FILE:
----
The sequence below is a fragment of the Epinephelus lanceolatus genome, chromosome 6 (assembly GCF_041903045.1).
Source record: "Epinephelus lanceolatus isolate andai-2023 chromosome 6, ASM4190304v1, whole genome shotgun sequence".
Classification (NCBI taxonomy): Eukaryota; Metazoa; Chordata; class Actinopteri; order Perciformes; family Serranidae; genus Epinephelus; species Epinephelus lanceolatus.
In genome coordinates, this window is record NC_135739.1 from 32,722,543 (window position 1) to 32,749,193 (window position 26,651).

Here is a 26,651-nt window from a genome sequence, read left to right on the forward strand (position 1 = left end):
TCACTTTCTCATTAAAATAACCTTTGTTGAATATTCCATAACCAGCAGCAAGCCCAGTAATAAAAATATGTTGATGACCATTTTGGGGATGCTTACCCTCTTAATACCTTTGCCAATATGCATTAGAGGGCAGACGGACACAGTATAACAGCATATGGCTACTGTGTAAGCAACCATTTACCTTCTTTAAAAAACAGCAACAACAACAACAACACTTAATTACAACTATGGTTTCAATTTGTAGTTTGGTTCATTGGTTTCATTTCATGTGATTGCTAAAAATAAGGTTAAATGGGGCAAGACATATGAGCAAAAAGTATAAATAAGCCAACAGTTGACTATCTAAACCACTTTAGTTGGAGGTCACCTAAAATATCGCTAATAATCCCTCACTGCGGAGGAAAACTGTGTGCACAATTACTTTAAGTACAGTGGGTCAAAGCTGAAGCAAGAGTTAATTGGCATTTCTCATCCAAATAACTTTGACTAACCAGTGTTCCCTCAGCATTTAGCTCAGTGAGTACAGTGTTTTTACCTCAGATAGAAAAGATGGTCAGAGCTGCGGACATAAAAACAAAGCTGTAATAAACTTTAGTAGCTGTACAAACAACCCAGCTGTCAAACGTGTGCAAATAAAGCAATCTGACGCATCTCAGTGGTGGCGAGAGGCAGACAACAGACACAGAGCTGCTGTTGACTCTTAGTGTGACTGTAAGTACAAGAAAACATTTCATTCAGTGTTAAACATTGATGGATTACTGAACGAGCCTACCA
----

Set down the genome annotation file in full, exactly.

The sequence below is a fragment of the Epinephelus lanceolatus genome, chromosome 6 (assembly GCF_041903045.1).
Source record: "Epinephelus lanceolatus isolate andai-2023 chromosome 6, ASM4190304v1, whole genome shotgun sequence".
Classification (NCBI taxonomy): Eukaryota; Metazoa; Chordata; class Actinopteri; order Perciformes; family Serranidae; genus Epinephelus; species Epinephelus lanceolatus.
In genome coordinates, this window is record NC_135739.1 from 32,722,543 (window position 1) to 32,749,193 (window position 26,651).

Here is a 26,651-nt window from a genome sequence, read left to right on the forward strand (position 1 = left end):
TCACTTTCTCATTAAAATAACCTTTGTTGAATATTCCATAACCAGCAGCAAGCCCAGTAATAAAAATATGTTGATGACCATTTTGGGGATGCTTACCCTCTTAATACCTTTGCCAATATGCATTAGAGGGCAGACGGACACAGTATAACAGCATATGGCTACTGTGTAAGCAACCATTTACCTTCTTTAAAAAACAGCAACAACAACAACAACACTTAATTACAACTATGGTTTCAATTTGTAGTTTGGTTCATTGGTTTCATTTCATGTGATTGCTAAAAATAAGGTTAAATGGGGCAAGACATATGAGCAAAAAGTATAAATAAGCCAACAGTTGACTATCTAAACCACTTTAGTTGGAGGTCACCTAAAATATCGCTAATAATCCCTCACTGCGGAGGAAAACTGTGTGCACAATTACTTTAAGTACAGTGGGTCAAAGCTGAAGCAAGAGTTAATTGGCATTTCTCATCCAAATAACTTTGACTAACCAGTGTTCCCTCAGCATTTAGCTCAGTGAGTACAGTGTTTTTACCTCAGATAGAAAAGATGGTCAGAGCTGCGGACATAAAAACAAAGCTGTAATAAACTTTAGTAGCTGTACAAACAACCCAGCTGTCAAACGTGTGCAAATAAAGCAATCTGACGCATCTCAGTGGTGGCGAGAGGCAGACAACAGACACAGAGCTGCTGTTGACTCTTAGTGTGACTGTAAGTACAAGAAAACATTTCATTCAGTGTTAAACATTGATGGATTACTGAACGAGCCTACCA